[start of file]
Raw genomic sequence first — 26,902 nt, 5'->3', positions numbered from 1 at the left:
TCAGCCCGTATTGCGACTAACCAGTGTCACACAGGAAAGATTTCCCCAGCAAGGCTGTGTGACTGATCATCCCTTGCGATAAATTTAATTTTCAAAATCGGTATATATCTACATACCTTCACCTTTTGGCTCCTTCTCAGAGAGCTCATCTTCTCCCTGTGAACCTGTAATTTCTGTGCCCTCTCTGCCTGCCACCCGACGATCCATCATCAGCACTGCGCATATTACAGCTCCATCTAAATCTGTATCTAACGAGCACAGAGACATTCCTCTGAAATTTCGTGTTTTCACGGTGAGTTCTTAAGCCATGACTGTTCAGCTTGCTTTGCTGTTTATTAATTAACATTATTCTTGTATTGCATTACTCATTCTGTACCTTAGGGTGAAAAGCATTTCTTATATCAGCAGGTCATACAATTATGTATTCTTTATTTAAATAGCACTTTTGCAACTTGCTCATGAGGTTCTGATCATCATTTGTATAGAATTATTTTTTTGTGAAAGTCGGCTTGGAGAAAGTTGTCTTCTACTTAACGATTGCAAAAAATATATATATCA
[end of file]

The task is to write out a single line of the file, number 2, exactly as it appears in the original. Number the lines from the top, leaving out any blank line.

TCAGCCCGTATTGCGACTAACCAGTGTCACACAGGAAAGATTTCCCCAGCAAGGCTGTGTGACTGATCATCCCTTGCGATAAATTTAATTTTCAAAATCGGTATATATCTACATACCTTCACCTTTTGGCTCCTTCTCAGAGAGCTCATCTTCTCCCTGTGAACCTGTAATTTCTGTGCCCTCTCTGCCTGCCACCCGACGATCCATCATCAGCACTGCGCATATTACAGCTCCATCTAAATCTGTATCTAACGAGCACAGAGACATTCCTCTGAAATTTCGTGTTTTCACGGTGAGTTCTTAAGCCATGACTGTTCAGCTTGCTTTGCTGTTTATTAATTAACATTATTCTTGTATTGCATTACTCATTCTGTACCTTAGGGTGAAAAGCATTTCTTATATCAGCAGGTCATACAATTATGTATTCTTTATTTAAATAGCACTTTTGCAACTTGCTCATGAGGTTCTGATCATCATTTGTATAGAATTATTTTTTTGTGAAAGTCGGCTTGGAGAAAGTTGTCTTCTACTTAACGATTGCAAAAAATATATATATCA